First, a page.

Tony Williams



” The gruel they gave you was a poisoned mash”

“The gruel they gave you was a poisoned mash.
You sleep until the dreams give way to cramps.
They bind your hands, and clean your mouth with ash.

There’s a grim curve to all those bowls of lamps,
as if the dead might dream the living’s light,
and in this Babylon of human hams

there is a priestess, wearing round her neck
a string of stones, her hair in a bound braid.
She sweeps the sand to make an impish lek

and casts the bones down which she’s set to read.
You say, ‘My future is already told,’
or try to, but your lips and tongue are dead.

What comes to pass when tears lay salt on salt?
When sorcery usurps a holy word?
An empty purse, a plague, a keen insult

laid at the feet of Time. She draws a cord
to close the rumen that contains your fate,
and ululations fill the Devil’s head.

Now you are low in spirits. Plains of wheat,
golden as lions, surrounding villages
where plagues mean men can neither reap nor eat,

fill all the county of your mind, and shy
as voles the stubborn thesis runs: ‘This strange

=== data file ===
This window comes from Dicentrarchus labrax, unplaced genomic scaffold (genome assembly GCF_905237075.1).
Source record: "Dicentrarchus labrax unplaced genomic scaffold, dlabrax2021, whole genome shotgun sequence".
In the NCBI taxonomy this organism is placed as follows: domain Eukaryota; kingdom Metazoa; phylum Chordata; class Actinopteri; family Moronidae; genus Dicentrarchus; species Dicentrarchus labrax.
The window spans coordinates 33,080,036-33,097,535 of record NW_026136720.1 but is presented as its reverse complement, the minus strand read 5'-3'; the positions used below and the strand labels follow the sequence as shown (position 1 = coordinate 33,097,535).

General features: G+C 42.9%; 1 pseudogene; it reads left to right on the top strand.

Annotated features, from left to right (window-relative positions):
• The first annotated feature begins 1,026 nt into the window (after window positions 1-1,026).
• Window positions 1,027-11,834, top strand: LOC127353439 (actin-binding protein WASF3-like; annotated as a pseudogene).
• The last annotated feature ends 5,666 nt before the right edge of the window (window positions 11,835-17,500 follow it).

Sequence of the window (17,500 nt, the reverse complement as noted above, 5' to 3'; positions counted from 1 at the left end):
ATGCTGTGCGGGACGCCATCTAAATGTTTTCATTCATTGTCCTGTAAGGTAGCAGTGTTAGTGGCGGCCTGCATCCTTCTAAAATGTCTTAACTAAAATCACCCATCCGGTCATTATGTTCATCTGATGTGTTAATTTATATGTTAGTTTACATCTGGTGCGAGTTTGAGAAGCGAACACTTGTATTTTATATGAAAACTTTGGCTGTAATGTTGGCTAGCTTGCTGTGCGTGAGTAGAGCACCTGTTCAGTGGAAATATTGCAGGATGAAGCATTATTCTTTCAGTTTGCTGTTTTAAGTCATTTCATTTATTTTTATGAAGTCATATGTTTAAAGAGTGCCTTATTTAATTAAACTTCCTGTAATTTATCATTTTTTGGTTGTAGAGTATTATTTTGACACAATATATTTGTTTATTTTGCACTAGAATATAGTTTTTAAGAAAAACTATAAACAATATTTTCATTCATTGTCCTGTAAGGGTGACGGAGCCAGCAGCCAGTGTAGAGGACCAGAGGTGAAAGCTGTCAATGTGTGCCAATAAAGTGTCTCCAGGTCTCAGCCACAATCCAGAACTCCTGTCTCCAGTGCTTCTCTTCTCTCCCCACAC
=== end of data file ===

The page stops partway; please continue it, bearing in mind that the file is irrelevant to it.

iniquity must end. I will not die.’”



Tony Williams’s work has been shortlisted for the Aldeburgh, Portico and Michael Murphy prizes, and has been a PBS pamphlet choice. His latest collection is The Midlands (Nine Arches Press, 2014).




Note: The Tellingsbok, known mainly from a 15th century Dutch copy of doubtful accuracy, is a lost masterpiece of medieval prophecy. The Antwerp copyist Arturo Trippe, seeking to impose on the text the emerging norms of Renaissance prosody, succeeded only in obscuring the melody of its Plantagenet original and unfastening the tellings from their allegorical referents.

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